"Self-boosting vaccines" load multiple drug doses into a single shot
Researchers at MIT have developed microparticles that can release doses of drugs at specific times over days, weeks or months. The platform could be useful for creating what the team calls “self-boosting vaccines.”
Vaccines and other drugs often require multiple doses, but getting them at the optimal time can be tricky for many people who don’t have easy access to medical services. To help remove that pressure, the MIT team developed a drug delivery system that can be given just once, and release extra doses at the required time.
The system consists of microparticles that the team describes as being like tiny coffee cups, which are made of a biocompatible polymer called PLGA. Drug particles are loaded into the cup, then a lid is fused to the top using a gentle heat. As the polymer degrades over time, it releases the drug payload.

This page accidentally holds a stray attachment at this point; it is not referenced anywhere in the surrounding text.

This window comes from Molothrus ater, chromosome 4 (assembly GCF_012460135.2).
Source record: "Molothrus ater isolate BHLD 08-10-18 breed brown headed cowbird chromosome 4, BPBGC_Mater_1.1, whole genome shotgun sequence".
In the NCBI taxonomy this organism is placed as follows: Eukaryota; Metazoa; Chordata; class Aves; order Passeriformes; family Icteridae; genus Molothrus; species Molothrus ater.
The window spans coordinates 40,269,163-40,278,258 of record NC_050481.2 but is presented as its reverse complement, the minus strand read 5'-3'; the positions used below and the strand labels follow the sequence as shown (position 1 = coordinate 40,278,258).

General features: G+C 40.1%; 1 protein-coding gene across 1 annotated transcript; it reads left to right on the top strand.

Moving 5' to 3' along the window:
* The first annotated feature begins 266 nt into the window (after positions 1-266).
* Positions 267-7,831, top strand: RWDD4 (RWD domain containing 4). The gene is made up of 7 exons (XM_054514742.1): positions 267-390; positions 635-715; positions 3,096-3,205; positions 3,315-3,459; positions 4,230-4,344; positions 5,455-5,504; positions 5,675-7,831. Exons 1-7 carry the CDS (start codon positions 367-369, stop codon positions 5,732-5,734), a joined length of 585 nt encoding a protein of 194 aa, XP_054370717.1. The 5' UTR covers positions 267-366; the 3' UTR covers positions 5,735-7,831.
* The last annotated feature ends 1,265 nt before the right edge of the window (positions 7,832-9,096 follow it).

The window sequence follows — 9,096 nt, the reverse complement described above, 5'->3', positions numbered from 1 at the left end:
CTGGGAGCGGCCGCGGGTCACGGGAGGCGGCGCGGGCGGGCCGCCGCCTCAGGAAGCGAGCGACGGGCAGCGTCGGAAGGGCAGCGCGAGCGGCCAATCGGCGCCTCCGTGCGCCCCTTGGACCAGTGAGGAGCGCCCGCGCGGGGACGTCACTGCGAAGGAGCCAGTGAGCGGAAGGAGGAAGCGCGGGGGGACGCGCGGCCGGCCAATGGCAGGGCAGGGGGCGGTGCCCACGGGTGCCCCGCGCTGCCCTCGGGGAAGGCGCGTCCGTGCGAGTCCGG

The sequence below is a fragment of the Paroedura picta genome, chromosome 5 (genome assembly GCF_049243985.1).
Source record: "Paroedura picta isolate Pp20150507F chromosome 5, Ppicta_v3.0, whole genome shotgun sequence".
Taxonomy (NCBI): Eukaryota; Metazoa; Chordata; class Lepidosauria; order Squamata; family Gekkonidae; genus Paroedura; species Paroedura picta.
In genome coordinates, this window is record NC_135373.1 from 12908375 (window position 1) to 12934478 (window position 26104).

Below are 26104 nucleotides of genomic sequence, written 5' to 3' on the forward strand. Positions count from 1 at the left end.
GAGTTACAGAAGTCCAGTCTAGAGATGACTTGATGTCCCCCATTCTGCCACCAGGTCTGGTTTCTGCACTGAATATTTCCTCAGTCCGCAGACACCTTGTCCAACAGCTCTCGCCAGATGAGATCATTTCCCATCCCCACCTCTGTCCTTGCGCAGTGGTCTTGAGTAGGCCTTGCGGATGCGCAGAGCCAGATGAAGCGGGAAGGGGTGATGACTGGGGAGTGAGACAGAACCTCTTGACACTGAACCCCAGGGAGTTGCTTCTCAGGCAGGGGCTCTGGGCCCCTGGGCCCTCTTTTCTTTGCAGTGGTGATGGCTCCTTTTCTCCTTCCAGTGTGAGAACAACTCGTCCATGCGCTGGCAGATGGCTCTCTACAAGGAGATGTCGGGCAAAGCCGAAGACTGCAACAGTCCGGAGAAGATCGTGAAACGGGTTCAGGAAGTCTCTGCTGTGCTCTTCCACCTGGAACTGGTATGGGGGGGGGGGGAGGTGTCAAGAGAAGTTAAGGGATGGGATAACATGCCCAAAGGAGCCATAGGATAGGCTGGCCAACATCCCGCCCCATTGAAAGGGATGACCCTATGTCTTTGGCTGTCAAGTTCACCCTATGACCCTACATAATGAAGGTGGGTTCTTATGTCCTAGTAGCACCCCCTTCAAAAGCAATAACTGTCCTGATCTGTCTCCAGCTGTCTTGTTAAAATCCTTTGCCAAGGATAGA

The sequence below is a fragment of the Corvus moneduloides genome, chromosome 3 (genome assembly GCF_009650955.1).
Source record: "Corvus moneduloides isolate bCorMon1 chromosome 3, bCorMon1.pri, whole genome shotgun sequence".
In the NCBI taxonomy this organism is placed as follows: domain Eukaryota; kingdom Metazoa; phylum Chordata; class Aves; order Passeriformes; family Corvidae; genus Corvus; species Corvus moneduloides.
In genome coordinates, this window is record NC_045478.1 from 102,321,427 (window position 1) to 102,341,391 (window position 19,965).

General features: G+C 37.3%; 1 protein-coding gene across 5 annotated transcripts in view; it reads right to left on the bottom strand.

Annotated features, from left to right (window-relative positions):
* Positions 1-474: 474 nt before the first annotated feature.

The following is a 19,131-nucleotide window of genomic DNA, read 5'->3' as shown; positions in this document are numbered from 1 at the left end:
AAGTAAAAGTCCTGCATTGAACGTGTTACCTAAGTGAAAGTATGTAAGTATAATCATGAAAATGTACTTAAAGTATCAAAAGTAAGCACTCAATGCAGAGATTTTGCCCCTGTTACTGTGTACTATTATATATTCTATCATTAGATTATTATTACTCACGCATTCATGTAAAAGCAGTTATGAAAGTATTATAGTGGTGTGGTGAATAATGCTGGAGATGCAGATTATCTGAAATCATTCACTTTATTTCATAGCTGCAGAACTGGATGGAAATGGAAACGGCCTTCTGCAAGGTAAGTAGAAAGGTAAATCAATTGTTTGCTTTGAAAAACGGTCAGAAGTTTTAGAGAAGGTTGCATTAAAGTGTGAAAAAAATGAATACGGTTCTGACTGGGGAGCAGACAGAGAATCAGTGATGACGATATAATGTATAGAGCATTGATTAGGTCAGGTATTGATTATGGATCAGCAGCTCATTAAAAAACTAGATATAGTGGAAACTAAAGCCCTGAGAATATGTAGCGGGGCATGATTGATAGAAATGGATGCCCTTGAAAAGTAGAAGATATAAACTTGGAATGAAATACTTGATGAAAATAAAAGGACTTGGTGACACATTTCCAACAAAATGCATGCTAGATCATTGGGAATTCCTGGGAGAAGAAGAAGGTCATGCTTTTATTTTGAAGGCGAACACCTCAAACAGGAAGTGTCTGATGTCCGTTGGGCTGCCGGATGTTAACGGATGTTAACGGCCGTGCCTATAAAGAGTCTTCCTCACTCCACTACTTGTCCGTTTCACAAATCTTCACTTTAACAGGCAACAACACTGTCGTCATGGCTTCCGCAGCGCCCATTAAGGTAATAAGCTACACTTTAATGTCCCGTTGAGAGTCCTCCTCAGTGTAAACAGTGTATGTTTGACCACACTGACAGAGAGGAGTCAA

The general design has been tested over a few years, but for the new study, the researchers investigated exactly how it works, and created new techniques to scale up production. The team was surprised to find that particle size didn’t affect the timing of the drug release – instead, it all came down to the type of polymer used.
The PLGA is slowly cleaved by water, the team observed, until the lid eventually breaks open and spills the drug into the body. Different compositions of polymers break down at different rates, which could allow scientists to tweak the design to release drugs after a few days, weeks, or months as needed.
“If you want the particle to release after six months for a certain application, we use the corresponding polymer, or if we want it to release after two days, we use another polymer,” said Morteza Sarmadi, lead author of the study. “A broad range of applications can benefit from this observation.”
The team says the technique could be applied to a range of vaccine types, including those based on DNA, RNA or recombinant proteins. The first example in development is a self-boosting polio vaccine currently being tested in animals, which normally requires up to four injections.
The research was published in the journal Science Advances.
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